LRU cache for prepared statements in Tracker’s RDF store

While trying to handle a bug that had a description like “if I do this, tracker-store’s memory grows to 80MB and my device starts swapping”, we where surprised to learn that a sqlite3_stmt consumes about 5 kb heap. Auwch.

Before we didn’t think that those prepared statements where very large, so we threw all of them in a hashtable for in case the query was ran again later. However, if you collect thousands of such statements, memory consumption obviously grows.

We decided to implement a LRU cache for these prepared statements. For clients that access the database using direct-access the cache will be smaller, so that max consumption is only a few megabytes. Because our INSERT and DELETE queries are more reusable than SELECT queries, we split it into two different caches per thread.

The implementation is done with a simple intrinsic linked ring list. We’re still testing it a little bit to get good cache-size numbers. I guess it’ll go in master soon. For your testing pleasure you can find the branch here.

3 thoughts on “LRU cache for prepared statements in Tracker’s RDF store”

  1. Is it good to really cache all queries ever made as prepared statements?

    That is, shouldn’t a query be considered for long-term caching if it was used more than X times, and parsing etc took longer than Y, on avg (to propose a simplistic selection criterion).

    A ring buffer could still show pathological cache performance:
    Consider a job that creates a lot of unique but short-lived queries, and that job runs every other hour (or day).

    This job would almost always wipe out your ring buffer, replacing queries with good cache hit performance with queries with very poor cache hit performance (too unique, and short lived).

  2. @michael: That’s a valid concern and for that reason it’s likely that we’ll make the size of the cache configurable (so that on a Desktop, where memory-usage doesn’t matter much nowadays, you can make it very large or something).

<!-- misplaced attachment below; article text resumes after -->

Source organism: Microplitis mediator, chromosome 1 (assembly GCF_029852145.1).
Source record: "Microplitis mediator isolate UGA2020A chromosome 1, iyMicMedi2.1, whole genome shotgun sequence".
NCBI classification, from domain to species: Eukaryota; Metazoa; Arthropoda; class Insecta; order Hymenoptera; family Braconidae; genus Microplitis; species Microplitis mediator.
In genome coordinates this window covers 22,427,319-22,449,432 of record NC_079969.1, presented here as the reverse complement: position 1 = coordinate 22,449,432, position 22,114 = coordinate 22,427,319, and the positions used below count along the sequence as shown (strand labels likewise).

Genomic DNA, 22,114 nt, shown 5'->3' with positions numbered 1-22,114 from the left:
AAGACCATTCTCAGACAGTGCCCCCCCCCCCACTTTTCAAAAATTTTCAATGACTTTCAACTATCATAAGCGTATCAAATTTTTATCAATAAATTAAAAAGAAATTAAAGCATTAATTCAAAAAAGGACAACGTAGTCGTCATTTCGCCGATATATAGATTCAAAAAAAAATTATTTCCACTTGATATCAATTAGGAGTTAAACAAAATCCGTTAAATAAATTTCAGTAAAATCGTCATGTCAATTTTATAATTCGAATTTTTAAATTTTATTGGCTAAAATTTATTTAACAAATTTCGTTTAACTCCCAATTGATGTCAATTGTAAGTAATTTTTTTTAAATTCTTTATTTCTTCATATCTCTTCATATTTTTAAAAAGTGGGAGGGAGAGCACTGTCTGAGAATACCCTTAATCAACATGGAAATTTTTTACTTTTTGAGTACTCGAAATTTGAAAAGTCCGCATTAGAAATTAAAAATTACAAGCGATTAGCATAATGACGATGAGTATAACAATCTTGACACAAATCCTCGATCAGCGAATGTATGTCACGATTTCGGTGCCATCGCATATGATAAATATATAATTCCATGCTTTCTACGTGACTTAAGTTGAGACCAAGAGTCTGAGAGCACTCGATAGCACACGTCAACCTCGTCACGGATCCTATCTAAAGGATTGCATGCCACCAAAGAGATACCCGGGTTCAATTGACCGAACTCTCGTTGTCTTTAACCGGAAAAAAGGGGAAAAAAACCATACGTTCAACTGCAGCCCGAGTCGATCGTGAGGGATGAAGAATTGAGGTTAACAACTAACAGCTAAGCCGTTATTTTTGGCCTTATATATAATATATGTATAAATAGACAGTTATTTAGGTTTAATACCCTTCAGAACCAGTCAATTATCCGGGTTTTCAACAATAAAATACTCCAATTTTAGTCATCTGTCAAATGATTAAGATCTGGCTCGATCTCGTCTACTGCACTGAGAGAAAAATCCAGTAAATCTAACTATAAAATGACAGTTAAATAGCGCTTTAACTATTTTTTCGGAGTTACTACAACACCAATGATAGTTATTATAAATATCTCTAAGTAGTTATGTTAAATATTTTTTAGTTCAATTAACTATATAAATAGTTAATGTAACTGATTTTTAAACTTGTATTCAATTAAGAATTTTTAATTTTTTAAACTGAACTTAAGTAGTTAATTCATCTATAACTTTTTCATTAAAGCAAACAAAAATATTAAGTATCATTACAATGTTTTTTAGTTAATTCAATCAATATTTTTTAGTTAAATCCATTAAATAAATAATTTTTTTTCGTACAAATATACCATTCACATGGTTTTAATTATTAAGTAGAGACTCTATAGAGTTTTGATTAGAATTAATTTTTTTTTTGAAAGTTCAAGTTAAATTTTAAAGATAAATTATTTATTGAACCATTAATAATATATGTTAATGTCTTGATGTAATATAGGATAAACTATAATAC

We have different LRU caches for SQL SELECT and SQL INSERT/DELETE which reduces the problem you mention too: A SQL SELECT query is far more often used only once than a SQL INSERT or SQL DELETE query: That’s because we generate most of the SQL using a fixed ontology for SPARQL INSERT and SPARQL DELETE (except their WHERE part, which often is less reusable).

    A query that gets ran twice will get shifted in the LRU ring-list so that it’s definitely not the first-next to go. A full new loop of the entire ring would be needed to push this query out (a whole new set of queries, filling up the cache again, would need to arrive). As also the second time the query runs, it becomes the most recently used.

    However, for our own main-use-case (which is: mobile/limited devices running Harmattan & MeeGo) we will test all important use-case against the scenario that you give:

    We’re testing with for example qtcontact-tracker which is among the softwares that produces most different queries. It was this team that gave us the bug that had a description like “if I do this, tracker-store‚Äôs memory grows to 80MB and my device starts swapping”. The reason was indeed our sqlite3_stmt cache. For Harmattan & MeeGo devices we have a max memory limit of about 50MB atm, so we plan to configure the cache sizes such that we wont consume more.

    If a use-case, that has a cycle that gets repeated often, per repeated cycle creates cache-size+1 new queries, then per each repeated cycle a query would be pushed out. That’s not good, so we’re testing all such use-cases and we’ll adjust the cache sizes accordingly.

    Right now the branch uses cache size 100 for SELECT and 100 for INSERT+DELETE. This consumes about 12MB VmRss while the qtcontact-tracker performance tests are running (which inserts & deletes thousands of contacts). Testing this and other use-cases is ongoing.

    ps. A problem with only caching the stmt of queries that happen more than once is that at arrival of a query we of course don’t know whether said query will run more often in future (we can’t predict the future). We could of course hash the query to an int64 and store all past queries’ hashes and then on arrival of a query check, and if it happened before, prepare the statement the second time, and etc etc. But it could be that so many queries happen that the int64 hashes start consuming a lot of memory, killing the very idea behind purging the statements in the first place (memory growth). A LRU-cache has a ~ fixed memory consumption in time.

  3. By the way, some more documentation on LRU and why we picked it:

    “LRU works on the idea that pages that have been most heavily used in the past few instructions are most likely to be used heavily in the next few instructions too.”

    Note that the implementation overhead of maintaining the (intrinsic) linked list is relatively small compared to the cost of preparing a statement. So that aspect is not a big(gest) concern for us.

Comments are closed.